iliavko wrote:
Also, as an additional questions, in 3 hours how many topics should I cover? should those be completely unrelated? (if such thing exists on GMAT) like geometry, multiples, probabilities for ex.
Thank you!
Dear
iliavko,
I'm happy to respond.
My friend, thank you for providing more background. Now, this makes more sense.
A few more concrete suggestion---the biggest is as follows. In no part of your life should you ever touch a calculator. You need to practice mental math 24/7. Add, subtract, multiply, and divide in your head every day. Get a friend to hold a calculator, and have that friend quiz you and use the calculator to check your answers. Make it your active goal to discover new patterns with numbers---this is what people who love numbers do all the time. Estimate all the time---estimate distances, areas, times, prices, weights, etc. Approximately how much weight does a barrel of water have? How much water would fit into your local supermarket, if you could seal it off and fill it from floor to ceiling? Be hungry for opportunities to look for math around you in your everyday life!
See this blog:
How to Study for GMAT MathEvery link in that blog will be something relevant to you. In particular, read the one on
number sense, and every single day play the "number sense game" described in that blog. You have to get so comfortable with numbers that you actually have fun playing with them.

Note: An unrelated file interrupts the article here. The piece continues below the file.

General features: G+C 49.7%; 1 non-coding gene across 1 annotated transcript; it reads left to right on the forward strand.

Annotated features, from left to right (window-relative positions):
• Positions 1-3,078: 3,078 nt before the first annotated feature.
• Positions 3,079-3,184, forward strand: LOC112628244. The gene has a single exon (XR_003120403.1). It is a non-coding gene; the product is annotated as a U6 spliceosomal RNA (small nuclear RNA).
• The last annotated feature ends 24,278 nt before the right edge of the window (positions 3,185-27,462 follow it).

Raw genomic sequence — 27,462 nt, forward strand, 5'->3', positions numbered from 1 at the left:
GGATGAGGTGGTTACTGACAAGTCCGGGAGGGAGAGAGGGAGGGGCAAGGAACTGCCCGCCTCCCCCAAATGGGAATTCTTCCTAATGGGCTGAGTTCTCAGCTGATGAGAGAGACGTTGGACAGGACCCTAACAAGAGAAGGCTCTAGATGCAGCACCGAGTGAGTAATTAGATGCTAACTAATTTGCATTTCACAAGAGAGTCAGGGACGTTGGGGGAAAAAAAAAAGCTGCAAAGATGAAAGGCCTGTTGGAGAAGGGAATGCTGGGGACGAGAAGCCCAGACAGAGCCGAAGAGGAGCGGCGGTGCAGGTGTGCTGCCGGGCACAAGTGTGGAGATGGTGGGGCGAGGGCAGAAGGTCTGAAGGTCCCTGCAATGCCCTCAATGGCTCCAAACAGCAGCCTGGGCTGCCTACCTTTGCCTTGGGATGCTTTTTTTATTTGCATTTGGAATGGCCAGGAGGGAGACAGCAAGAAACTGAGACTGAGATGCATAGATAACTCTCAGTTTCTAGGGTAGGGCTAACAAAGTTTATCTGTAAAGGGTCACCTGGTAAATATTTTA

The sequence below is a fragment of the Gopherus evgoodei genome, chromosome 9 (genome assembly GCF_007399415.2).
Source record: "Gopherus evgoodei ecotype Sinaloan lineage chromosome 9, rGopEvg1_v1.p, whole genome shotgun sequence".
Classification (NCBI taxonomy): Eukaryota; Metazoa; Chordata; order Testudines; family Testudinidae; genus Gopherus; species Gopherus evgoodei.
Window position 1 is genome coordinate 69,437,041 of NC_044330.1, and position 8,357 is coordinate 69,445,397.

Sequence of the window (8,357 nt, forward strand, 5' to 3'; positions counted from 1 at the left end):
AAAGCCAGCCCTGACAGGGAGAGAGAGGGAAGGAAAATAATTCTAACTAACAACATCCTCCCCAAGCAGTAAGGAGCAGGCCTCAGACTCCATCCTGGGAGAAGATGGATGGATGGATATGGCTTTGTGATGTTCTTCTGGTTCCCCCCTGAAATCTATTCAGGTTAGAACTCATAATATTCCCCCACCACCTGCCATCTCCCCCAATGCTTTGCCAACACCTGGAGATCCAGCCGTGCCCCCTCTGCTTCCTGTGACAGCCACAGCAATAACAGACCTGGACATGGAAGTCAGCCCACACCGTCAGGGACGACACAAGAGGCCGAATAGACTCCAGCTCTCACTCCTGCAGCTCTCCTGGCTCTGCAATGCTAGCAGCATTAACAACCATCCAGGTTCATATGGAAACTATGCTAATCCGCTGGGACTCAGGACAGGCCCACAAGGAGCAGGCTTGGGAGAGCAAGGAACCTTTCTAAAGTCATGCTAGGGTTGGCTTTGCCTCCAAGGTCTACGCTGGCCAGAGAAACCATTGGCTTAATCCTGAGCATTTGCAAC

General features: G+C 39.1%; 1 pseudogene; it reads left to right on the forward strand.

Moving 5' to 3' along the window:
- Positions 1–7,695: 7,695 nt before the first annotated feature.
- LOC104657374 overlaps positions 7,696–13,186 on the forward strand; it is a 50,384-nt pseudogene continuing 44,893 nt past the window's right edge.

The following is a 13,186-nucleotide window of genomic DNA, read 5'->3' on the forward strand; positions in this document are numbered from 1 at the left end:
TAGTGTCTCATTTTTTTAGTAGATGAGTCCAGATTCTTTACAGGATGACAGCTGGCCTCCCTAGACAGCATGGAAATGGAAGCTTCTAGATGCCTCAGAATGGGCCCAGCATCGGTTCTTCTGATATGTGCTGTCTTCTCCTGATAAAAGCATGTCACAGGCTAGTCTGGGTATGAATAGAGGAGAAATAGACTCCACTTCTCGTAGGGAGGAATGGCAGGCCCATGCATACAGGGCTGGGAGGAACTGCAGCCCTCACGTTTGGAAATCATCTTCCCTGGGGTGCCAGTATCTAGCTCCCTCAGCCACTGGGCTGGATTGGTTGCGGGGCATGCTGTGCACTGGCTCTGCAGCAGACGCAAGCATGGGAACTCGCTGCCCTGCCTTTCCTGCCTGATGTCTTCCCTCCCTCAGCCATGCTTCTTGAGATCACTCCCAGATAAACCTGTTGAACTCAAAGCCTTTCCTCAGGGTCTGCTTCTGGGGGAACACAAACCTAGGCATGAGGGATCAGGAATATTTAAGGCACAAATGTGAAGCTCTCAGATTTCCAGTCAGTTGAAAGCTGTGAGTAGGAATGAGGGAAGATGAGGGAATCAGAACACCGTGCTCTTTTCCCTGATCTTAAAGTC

This is a really important point now. My friend, I don't know whether you are familiar with the "habits of excellence." I want you to observe something. I spoke of how important an
error log would be and gave a link discussing one. Then you said, Oh, I already have an
error log, but it's not that helpful. Don't you see? Can you see what you are doing to yourself? The thing you are calling an "
error log" is not serving its proper function. I don't know what you are doing, or how you are doing it, but this tells me that what you are doing right now doesn't even deserve the name "
error log." Let's call what you have right now a "proto
error log"---certainly there are aspects of this that will serve in the next level version. Until you have something that is actively preventing you from making mistake time and time again, you do not have something that merits the name "
error log"! Read the link I sent and search on the web for more. Make it your goal to make the more effective possible
error log, the best
error log that any student has ever created. Do not tolerate mediocrity in any part of your studies.
Here's a big recommendation on error logs. For each problem you get wrong, diagnose the mistake by yourself, with the OE---that's step #1. Then, for step #2, come to GMAT Club, search for a pre-existent thread on that problem (start a new thread only if you can't find the problem at all); give a detailed explanation of what you do, your understanding of the mistake and what you think the correct way to think about it is, and then ask the experts--what else do I need to understand about this problem? You need to ask an
excellent question. You are more than welcome to solicit my input on any problem of that sort, and of course, Bunuel the genius is the great master teacher in math. Step #3, once you get the additional insights from experts, write all this into your personal